Throughout time, home invasion has always been a serious and dangerous problem for home-owners and businesses alike, even in antiquity. It is a persistent problem that isn’t going to go away anytime soon. So we`ll look at the value of the home security camera system for your peace of mind.
For those in earlier centuries, on up to the beginning of the 19th century, security measures included strong doors, lock and key, barring and bolting doors, bars on doors and windows and of course guards.
Whilst these things were the mainstay of security in those days, they are today as well. However, for the vast majority today, this kind of quality has gone down and methods of entry in cases of invasion has increased.
It has become far easier over the last two centuries to overcome the lower-quality traditional security devices through forceful entry.
As in the days gone by, invasion has, and still poses dangers ranging from theft to loss of life in the various invasion related crimes.
In the modern age, none of this has changed and in fact, in most countries, poses serious threat for homes and businesses alike.
Some of the earliest contraptions included mechanical devices that sounded bells and whistles and even more silent but equally effective trigger devices in wealthier homes and businesses.
Though the afore-mentioned techniques (strong doors, walls, locks, bolts and barred windows, etc) still serve their purposes in discouraging break-ins, it still occurs, especially in buildings that lack modern electronic security systems.
These stand highly vulnerable to invasions and almost always involve forced entry, especially sliding glass doors that can be shattered, as well as regular doors that can be jimmied, kicked in or lock-picked, and unprotected windows that can be broken and opened from the outside.
Fortunately, in our modern-day, we have highly effective systems that, not only alert occupants of homes and businesses but come with many other features that outshine any previously-invented systems.
This Article will discuss the dangers of making do without the best-designed security systems for modern times.
It will give a very short history of security systems that worked well in their time but are now obsolete, some compelling statistics on burglary in the worst countries for this type of crime, a quick review of the type of systems that are still available in stores – and why you should avoid them, finally the best type of system you can get today…
The Value of the Home Security Camera System
Camera-based systems offer some of the best protection money can buy, especially since the cost of electronic surveillance technology has dropped significantly.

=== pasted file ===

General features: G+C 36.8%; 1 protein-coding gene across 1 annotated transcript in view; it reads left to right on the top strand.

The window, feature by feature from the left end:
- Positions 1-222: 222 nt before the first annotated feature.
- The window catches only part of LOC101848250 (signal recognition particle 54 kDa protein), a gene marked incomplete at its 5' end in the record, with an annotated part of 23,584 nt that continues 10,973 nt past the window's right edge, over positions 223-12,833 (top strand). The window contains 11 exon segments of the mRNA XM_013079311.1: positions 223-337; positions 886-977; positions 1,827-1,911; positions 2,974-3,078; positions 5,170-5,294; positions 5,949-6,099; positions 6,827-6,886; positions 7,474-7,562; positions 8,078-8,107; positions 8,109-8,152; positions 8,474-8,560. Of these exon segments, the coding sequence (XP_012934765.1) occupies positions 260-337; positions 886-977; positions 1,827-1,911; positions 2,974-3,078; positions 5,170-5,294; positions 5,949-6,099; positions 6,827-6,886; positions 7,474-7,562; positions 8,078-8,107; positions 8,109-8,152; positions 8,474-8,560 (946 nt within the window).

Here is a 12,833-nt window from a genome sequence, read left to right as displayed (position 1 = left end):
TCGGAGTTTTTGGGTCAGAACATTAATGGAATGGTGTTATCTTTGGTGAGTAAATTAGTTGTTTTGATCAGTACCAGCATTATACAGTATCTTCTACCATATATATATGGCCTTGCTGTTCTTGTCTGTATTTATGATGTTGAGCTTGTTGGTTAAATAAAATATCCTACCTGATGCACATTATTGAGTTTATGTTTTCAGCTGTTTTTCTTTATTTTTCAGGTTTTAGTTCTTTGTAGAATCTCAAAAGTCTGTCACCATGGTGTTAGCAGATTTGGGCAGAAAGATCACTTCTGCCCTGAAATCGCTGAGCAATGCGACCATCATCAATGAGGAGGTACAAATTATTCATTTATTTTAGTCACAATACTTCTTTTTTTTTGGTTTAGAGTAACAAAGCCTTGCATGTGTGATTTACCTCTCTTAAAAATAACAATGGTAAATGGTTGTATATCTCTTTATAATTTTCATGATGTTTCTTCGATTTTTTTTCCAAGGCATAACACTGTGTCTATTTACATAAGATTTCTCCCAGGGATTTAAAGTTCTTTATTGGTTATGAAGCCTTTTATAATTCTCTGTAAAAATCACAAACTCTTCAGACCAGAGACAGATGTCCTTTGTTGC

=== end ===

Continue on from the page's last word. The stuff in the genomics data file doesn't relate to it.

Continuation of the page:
They offered (and still do) an added measure of security. Some are more effective than others but most work on the same principles.
They provide alarm systems, sometimes silent alarms that are meant to go off alerting local law enforcement, alerting occupants, and video the invasion in progress, providing valuable evidence.
This is the beauty in modern systems that we have available in all shapes and sizes and for any application needed by users.
A Short History of Modern Security Systems
The earliest security systems that were invented were intended for homes. Businesses began using and installing them because of the success rate in provided an added layer of security.
Our modern security systems began with the inventor, Marie Van Brittan Brown, who came up with the earliest patented model (1969) in the United States. (You can read more about Mrs. Brown here)
She and her husband saw the need for a device, living in Queens, a borough in New York City where a the time, police response was slow in conditions of very high crime rates. Their work began in 1966. The invention became the fore-runner of today’s systems, and it is reported that many of these systems (or ones like this, are still in use today! The system came equipped with peep holes, a camera and microphone that allowed video and audio of the visitor. This featured the ability to connect the device to a television set in a different room as well as a push-button that would alert law enforcement should the occupants find the visitor to be an intruder.
The system also featured the ability to latch/unlatch the point of entry at the push of a button. This feature allowed unlatching the door from a remote location in the house for expected guests. These features were radio-controlled and quite effective. By the end of the 1970s, these devices and similar ones were very common. This also resulted in the similar remote answering systems found in doorbell grids in apartment buildings as well where communication, at least at the audio level, was possible without physically needing to go out of the home, to the entrance, often that which opened into the building’s hallways, stairways and elevators, to answer the door. These simple answering systems offered protection to keep unwanted guests out of the apartment building altogether. Usually these earlier devices were electrically-wired rather than radio-controlled and are still in use in buildings since they were installed in the 1970s.